The next castle we visited was Chateau de Chenonceau, nicknamed the Castle of the Ladies because of the famous queens and courtesans (and the resulting drama worthy of a telenovela) behind it. But first, we had a picnic close to the car park — not the most scenic spot but yeah, it was either that or the carpark itself.
After the picnic, it’s a looooong walk to the entrance, across two moats and a shady avenue lined with tall orange trees.
Once there, you are greeted by a dreamy facade — from the stately gardens centered around a fountain to the four graceful columns bounding over the River Cher — designed by King Henry II’s girlfriend, Diane de Poitiers, who was 21 years his senior and no doubt a role model for all aspiring 16th century cougars.
By this time however, our one-year-old has busted his maximum threshold for castles, and was flailing in his baby carrier and screaming “Go out! Go outtt! GO OUTTTTT!!!” like he was a piglet bound for the slaughterhouse.
It didn’t get any better as we stepped in through the castle’s huge doors. The crowds in there were enormous, and Ari grew so agitated that we began attracting plenty of attention. This was not how I planned on getting famous so we had to sprint through the rooms before somebody reported us to social services for child abuse (if this sounds a little too familiar, it’s because we got into a similar predicament in Paris and Gruyere), but not without ogling at a few interesting paintings first.
We didn’t manage to take a picture because we were in a mad rush for the exit, but the checkerboard-tiled grand gallery was the centerpiece of the castle. When King Henry II died in a jousting accident (the lance pierced his eye) in 1559 — karma can be a real bitch! — his wife Catherine de Medici wasted no time in giving that homewrecker Diane the boot, and celebrated by throwing obscenely grand parties here that would put the Kardashians to shame.
God bless her soul.
I am happy to report that this was the extent of our castle visit. That evening, I finally got my wish to dine in a civilized manner by having dinner at L’Ecluse, a fancy restaurant in Amboise. Our three-course dinner would’ve been enjoyable if we didn’t have to carry Ari the entire time since only dastardly bar stools were available. It would’ve also been the fabulous opportunity to try one of the Loire’s many famous vin blanc but alcohol, bar stools and toddlers do not go together.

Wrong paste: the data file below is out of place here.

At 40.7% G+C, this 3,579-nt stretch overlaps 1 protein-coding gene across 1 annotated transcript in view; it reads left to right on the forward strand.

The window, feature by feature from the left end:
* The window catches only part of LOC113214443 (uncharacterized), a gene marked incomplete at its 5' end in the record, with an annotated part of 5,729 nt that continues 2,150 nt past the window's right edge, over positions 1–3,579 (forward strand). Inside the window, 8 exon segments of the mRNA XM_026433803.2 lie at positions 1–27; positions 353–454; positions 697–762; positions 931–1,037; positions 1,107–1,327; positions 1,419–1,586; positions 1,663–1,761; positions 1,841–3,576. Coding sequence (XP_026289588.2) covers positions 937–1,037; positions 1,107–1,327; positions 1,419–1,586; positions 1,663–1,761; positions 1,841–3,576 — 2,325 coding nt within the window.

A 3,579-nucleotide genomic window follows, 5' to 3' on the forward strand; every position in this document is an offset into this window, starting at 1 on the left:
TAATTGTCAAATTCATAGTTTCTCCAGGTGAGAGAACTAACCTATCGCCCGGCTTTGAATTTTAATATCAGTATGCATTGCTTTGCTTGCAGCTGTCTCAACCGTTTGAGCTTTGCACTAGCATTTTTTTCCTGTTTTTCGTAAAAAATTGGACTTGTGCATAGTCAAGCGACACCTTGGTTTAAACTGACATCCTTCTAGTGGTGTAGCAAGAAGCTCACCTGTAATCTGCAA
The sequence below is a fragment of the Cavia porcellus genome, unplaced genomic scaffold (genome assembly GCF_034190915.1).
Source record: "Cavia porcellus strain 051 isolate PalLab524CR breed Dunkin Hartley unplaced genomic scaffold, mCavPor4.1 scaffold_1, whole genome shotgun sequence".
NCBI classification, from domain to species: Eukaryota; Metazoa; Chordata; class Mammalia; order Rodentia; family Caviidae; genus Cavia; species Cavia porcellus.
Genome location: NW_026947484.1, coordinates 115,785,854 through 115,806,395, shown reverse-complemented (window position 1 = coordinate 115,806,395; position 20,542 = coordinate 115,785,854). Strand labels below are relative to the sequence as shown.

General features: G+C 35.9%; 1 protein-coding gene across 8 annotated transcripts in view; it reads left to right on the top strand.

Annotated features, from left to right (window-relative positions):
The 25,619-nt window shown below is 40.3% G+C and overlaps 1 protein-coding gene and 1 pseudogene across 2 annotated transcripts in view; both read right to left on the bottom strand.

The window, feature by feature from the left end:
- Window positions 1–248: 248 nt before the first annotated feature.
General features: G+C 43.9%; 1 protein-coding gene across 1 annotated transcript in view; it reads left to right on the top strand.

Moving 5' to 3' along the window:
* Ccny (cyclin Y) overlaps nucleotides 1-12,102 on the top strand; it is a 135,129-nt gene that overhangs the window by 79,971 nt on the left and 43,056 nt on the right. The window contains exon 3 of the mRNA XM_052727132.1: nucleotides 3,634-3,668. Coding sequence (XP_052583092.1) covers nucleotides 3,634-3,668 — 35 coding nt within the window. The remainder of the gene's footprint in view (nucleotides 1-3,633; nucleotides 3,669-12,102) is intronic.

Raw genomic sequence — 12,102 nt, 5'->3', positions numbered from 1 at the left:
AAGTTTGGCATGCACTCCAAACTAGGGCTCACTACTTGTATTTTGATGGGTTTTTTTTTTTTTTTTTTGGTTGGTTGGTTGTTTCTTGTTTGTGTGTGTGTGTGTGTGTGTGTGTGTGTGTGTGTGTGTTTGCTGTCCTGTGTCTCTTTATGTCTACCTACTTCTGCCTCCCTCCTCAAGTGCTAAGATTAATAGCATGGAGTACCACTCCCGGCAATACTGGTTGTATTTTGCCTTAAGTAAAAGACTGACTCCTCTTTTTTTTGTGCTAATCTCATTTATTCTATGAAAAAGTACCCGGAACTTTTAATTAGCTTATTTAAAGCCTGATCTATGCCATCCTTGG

Amboise town itself was a little low on charm, but it was nice to walk along the Loire River and watch the sun set over Chateau d’Amboise, the town’s crowning jewel set atop like a fortress on a hill.
If you think King Henry II’s cause of death was awful (and awfully ludicrous), you haven’t heard of how King Charles VIII died in this castle. He hit his head on a door lintel. Yeah, that’s the beam that holds up the door.
I guess being a French royal is not all it’s cracked up to be.
Chateau des Arpentis A massive, modernly furnished property with its own communal kitchen and swimming pool, making it convenient for families. Rooms are worn but lovely, with huge windows offering fabulous views. Breakfast is decent. Don’t expect top-notch service here. $$$
- There are hundreds of castles to choose from in the Loire, but the most popular ones are Chambord, Close Luce, Chenonceau, Villandry and Cheverny (and all for good reason). Do your research to see which one best suits your interest and spread out your visits over the span of several days. It isn’t necessary to book tickets in advance.
- If you’ve always wanted to stay in a castle, now’s your chance! From regal palaces to chic country manors, you’ll be spoil for choice here. Many of these properties have been snapped up by enterprising owners who then restore and turn these buildings into quality bed and breakfasts.